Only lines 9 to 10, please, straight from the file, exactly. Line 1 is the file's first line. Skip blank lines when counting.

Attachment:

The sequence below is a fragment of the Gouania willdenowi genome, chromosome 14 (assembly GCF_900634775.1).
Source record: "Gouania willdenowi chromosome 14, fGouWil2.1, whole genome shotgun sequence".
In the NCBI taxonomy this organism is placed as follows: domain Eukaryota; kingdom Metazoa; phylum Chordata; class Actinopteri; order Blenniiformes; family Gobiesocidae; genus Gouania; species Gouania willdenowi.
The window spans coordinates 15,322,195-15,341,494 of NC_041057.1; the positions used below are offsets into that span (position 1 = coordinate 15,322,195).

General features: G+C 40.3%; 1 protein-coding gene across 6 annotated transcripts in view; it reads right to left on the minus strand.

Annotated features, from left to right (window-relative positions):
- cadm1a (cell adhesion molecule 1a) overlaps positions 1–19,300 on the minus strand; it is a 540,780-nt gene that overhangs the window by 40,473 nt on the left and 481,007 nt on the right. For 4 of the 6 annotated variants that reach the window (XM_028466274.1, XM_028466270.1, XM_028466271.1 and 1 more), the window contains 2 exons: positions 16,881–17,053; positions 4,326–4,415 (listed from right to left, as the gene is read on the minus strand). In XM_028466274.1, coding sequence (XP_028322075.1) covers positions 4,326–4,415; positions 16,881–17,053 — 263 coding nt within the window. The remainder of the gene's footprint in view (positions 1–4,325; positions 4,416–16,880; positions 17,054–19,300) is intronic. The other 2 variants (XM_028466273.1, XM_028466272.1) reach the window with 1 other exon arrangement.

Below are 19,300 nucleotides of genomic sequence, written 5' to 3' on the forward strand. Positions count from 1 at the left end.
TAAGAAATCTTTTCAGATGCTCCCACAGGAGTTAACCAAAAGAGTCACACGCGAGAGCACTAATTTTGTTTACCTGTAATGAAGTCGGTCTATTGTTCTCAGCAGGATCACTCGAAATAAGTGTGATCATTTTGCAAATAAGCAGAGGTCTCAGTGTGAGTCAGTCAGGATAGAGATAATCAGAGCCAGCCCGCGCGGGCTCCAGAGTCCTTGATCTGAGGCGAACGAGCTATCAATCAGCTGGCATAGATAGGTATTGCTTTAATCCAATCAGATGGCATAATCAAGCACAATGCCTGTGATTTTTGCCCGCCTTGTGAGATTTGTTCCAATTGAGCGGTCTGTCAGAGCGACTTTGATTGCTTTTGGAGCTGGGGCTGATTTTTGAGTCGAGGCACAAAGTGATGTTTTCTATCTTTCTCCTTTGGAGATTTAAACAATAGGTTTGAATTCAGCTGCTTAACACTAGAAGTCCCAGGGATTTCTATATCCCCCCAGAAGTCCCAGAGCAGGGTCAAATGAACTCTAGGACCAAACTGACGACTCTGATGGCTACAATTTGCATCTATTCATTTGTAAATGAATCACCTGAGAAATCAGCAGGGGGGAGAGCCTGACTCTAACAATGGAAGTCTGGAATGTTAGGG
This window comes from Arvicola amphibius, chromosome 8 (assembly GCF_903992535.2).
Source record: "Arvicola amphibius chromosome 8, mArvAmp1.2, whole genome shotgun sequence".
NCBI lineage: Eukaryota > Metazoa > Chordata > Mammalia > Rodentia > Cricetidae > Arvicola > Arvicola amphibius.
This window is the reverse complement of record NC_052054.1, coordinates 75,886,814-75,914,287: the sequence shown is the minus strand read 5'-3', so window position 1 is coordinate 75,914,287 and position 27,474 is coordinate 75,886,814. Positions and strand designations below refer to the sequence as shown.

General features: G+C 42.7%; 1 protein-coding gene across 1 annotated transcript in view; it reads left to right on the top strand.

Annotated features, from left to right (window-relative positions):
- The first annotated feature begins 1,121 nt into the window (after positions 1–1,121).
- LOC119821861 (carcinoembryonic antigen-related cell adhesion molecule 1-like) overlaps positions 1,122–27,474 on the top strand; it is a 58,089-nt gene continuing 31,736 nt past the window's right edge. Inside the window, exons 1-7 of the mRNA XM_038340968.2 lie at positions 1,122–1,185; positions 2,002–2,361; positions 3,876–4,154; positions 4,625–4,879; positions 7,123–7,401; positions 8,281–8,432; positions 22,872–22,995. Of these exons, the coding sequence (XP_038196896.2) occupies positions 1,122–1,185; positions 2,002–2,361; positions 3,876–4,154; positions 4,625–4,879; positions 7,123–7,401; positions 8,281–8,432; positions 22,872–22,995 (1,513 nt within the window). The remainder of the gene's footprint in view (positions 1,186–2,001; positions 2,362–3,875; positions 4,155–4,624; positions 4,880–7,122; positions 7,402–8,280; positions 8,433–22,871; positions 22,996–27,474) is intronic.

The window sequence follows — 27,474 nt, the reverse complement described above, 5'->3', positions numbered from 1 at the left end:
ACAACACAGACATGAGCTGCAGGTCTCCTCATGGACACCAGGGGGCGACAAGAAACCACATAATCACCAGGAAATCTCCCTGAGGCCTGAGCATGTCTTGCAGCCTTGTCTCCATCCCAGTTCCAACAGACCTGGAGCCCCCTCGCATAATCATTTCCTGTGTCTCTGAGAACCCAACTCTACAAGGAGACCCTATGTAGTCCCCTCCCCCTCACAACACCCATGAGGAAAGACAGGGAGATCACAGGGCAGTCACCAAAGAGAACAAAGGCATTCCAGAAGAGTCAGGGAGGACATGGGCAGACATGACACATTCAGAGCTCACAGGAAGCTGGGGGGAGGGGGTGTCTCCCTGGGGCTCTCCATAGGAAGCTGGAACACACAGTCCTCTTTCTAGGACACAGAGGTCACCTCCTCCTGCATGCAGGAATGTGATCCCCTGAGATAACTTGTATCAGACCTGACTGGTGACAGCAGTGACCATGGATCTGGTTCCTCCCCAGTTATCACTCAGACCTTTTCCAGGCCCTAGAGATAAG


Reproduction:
TAAGAAATCTTTTCAGATGCTCCCACAGGAGTTAACCAAAAGAGTCACACGCGAGAGCACTAATTTTGTTTACCTGTAATGAAGTCGGTCTATTGTTCTCAGCAGGATCACTCGAAATAAGTGTGATCATTTTGCAAATAAGCAGAGGTCTCAGTGTGAGTCAGTCAGGATAGAGATAATCAGAGCCAGCCCGCGCGGGCTCCAGAGTCCTTGATCTGAGGCGAACGAGCTATCAATCAGCTGGCATAGATAGGTATTGCTTTAATCCAATCAGATGGCATAATCAAGCACAATGCCTGTGATTTTTGCCCGCCTTGTGAGATTTGTTCCAATTGAGCGGTCTGTCAGAGCGACTTTGATTGCTTTTGGAGCTGGGGCTGATTTTTGAGTCGAGGCACAAAGTGATGTTTTCTATCTTTCTCCTTTGGAGATTTAAACAATAGGTTTGAATTCAGCTGCTTAACACTAGAAGTCCCAGGGATTTCTATATCCCCCCAGAAGTCCCAGAGCAGGGTCAAATGAACTCTAGGACCAAACTGACGACTCTGATGGCTACAATTTGCATCTATTCATTTGTAAATGAATCACCTGAGAAATCAGCAGGGGGGAGAGCCTGACTCTAACAATGGAAGTCTGGAATGTTAGGG
This window comes from Arvicola amphibius, chromosome 8 (assembly GCF_903992535.2).